Proposal: Network status entries need a new Unnamed flag

Roger Dingledine arma at
Thu Oct 4 15:09:13 UTC 2007

Filename: xxx-unnamed-flag.txt
Title: Network status entries need a new Unnamed flag
Version: $Revision$
Last-Modified: $Date$
Author: Roger Dingledine
Created: 04-Oct-2007
Status: Open


  Tor's directory authorities can give certain servers a "Named" flag
  in the network-status entry, when they want to bind that nickname to
  that identity key. This allows clients to specify a nickname rather
  than an identity fingerprint and still be certain they're getting the
  "right" server. As dir-spec.txt describes it,

    Name X is bound to identity Y if at least one binding directory lists
    it, and no directory binds X to some other Y'.

  In practice, clients can refer to servers by nickname whether they are
  Named or not; if they refer to nicknames that aren't Named, a complaint
  shows up in the log asking them to use the identity key in the future
  --- but it still works.

  The problem? Imagine a Tor server with nickname Bob. Bob and his
  identity fingerprint are registered in tor26's approved-routers
  file, but none of the other authorities registered him. Imagine
  there are several other unregistered servers also with nickname Bob
  ("the imposters").

  While Bob is online, all is well: a) tor26 gives a Named flag to
  the real one, and refuses to list the other ones; and b) the other
  authorities list the imposters but don't give them a Named flag. Clients
  who have all the network-statuses can compute which one is the real Bob.

  But when the real Bob disappears and his descriptor expires? tor26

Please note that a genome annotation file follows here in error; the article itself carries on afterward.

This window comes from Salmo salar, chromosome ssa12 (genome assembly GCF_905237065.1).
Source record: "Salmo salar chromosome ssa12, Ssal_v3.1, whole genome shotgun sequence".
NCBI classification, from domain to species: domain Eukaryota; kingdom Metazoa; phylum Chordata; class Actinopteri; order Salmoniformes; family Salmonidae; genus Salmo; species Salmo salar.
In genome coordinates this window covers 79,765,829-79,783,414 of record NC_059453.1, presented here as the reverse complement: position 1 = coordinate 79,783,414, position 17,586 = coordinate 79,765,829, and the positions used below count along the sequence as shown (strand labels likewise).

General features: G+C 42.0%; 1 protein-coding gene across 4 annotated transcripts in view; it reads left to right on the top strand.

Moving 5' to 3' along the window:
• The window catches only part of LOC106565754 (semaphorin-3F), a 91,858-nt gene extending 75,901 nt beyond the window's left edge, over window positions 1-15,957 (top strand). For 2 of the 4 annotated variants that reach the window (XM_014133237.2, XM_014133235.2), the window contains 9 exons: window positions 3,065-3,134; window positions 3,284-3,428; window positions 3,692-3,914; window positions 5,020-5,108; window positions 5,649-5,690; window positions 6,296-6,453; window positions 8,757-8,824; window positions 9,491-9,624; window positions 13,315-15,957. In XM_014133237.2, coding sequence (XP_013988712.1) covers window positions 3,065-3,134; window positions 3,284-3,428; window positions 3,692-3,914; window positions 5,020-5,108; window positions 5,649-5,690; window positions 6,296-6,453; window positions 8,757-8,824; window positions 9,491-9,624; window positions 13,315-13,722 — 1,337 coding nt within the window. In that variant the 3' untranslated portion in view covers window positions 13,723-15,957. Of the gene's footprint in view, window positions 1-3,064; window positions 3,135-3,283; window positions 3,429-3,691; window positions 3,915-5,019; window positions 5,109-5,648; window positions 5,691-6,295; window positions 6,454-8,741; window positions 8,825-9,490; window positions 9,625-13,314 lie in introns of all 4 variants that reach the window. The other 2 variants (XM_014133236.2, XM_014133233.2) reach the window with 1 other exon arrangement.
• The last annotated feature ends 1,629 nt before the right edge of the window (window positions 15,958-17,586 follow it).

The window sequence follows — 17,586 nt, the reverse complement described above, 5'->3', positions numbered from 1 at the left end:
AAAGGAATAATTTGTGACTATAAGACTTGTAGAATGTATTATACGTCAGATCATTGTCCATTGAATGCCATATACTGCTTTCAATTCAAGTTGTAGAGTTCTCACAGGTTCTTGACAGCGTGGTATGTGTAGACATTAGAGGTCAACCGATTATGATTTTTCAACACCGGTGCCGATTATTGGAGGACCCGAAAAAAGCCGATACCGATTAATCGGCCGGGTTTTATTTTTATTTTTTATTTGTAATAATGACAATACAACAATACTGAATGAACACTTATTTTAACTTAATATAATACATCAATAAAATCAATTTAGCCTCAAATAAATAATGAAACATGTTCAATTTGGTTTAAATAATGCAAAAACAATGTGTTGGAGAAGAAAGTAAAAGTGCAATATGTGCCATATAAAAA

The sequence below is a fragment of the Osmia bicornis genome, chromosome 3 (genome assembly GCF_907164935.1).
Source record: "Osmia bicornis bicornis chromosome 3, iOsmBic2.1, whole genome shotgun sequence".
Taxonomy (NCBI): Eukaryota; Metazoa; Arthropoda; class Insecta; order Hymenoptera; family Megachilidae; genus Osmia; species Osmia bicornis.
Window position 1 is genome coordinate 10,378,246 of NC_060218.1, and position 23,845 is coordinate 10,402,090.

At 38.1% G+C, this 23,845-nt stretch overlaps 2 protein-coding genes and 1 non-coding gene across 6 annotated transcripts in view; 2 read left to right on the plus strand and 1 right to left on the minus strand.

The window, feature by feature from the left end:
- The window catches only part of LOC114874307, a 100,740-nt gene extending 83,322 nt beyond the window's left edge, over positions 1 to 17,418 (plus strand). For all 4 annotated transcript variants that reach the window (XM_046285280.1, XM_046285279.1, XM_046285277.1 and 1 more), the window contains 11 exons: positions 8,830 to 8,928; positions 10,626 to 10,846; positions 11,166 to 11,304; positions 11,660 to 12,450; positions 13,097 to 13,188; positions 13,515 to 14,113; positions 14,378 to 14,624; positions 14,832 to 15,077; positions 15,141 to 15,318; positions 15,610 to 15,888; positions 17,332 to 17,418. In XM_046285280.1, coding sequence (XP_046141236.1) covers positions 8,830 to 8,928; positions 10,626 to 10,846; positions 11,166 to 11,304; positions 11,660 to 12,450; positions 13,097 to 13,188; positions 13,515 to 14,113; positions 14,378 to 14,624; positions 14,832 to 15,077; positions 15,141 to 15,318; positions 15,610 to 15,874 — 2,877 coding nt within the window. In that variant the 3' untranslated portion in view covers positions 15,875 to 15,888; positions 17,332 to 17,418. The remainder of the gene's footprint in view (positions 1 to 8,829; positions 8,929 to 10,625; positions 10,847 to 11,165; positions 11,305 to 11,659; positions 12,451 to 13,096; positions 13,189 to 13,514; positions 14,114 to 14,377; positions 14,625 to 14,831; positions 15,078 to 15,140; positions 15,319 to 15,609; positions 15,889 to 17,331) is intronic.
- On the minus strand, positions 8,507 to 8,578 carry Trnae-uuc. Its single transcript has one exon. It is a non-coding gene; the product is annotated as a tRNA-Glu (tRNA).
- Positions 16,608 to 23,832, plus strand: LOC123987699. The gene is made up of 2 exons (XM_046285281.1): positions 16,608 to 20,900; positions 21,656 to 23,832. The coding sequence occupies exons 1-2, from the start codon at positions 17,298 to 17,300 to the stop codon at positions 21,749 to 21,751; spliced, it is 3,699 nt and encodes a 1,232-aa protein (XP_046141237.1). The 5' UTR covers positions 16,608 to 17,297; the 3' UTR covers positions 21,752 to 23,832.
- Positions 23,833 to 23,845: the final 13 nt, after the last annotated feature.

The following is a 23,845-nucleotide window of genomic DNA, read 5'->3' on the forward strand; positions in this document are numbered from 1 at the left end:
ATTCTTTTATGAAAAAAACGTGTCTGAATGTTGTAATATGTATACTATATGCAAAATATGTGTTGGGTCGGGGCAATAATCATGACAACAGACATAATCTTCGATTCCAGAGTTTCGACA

continues to refuse to list any of the imposters, and the other
  authorities continue to list the imposters. Clients don't have any
  idea that there exists a Named Bob, so they can ask for server Bob and
  get one of the imposters. (A warning will also appear in their log,
  but so what.)

The stopgap solution:

  tor26 should start accepting and listing the imposters, but it should
  assign them a new flag: "Unnamed". This would produce three cases from
  the client perspective:

  1) A unique Bob is listed as Named, and nobody lists that Bob as
  Unnamed. Clients can refer to Bob by nickname and be confident.

  2) Every Bob is listed by some authority as Unnamed. Clients asking
  for Bob should get a warning in the log and their request should fail
  ("no such router").

  3) At least one Bob is not listed by any authorities as Unnamed, but
  there is no unique Named Bob. In this case we do what we did before
  (currently "warn but allow it").

Problems not solved by this stopgap:

  If tor26 is the only authority that provides a binding for Bob, when
  tor26 goes offline we're back in our previous situation -- the imposters
  can be referenced with a mere ignorable warning in the client's log.

  If some other authority Names a different Bob, and tor26 goes offline,
  then that other Bob becomes the unique Named Bob.

  So be it. We should try to solve these one day, but there's no clear way
  to do it that doesn't destroy usability in other ways, and if we want
  to get the Unnamed flag into v3 network statuses we should add it soon.

Other benefits:

  This new flag will allow people to operate servers that happen to have
  the same nickname as somebody who registered their server two years ago
  and left soon after. Right now there are dozens of nicknames that are
  registered on all three binding directory authorities, yet haven't been
  running for years. While it's bad that these nicknames are effectively
  blacklisted from the network, the really bad part is that this logic
  is really unintuitive to prospective new server operators.

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